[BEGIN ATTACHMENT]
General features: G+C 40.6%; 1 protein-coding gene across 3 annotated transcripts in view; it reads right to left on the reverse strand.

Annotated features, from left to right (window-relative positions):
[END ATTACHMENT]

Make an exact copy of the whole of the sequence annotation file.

General features: G+C 40.6%; 1 protein-coding gene across 3 annotated transcripts in view; it reads right to left on the reverse strand.

Annotated features, from left to right (window-relative positions):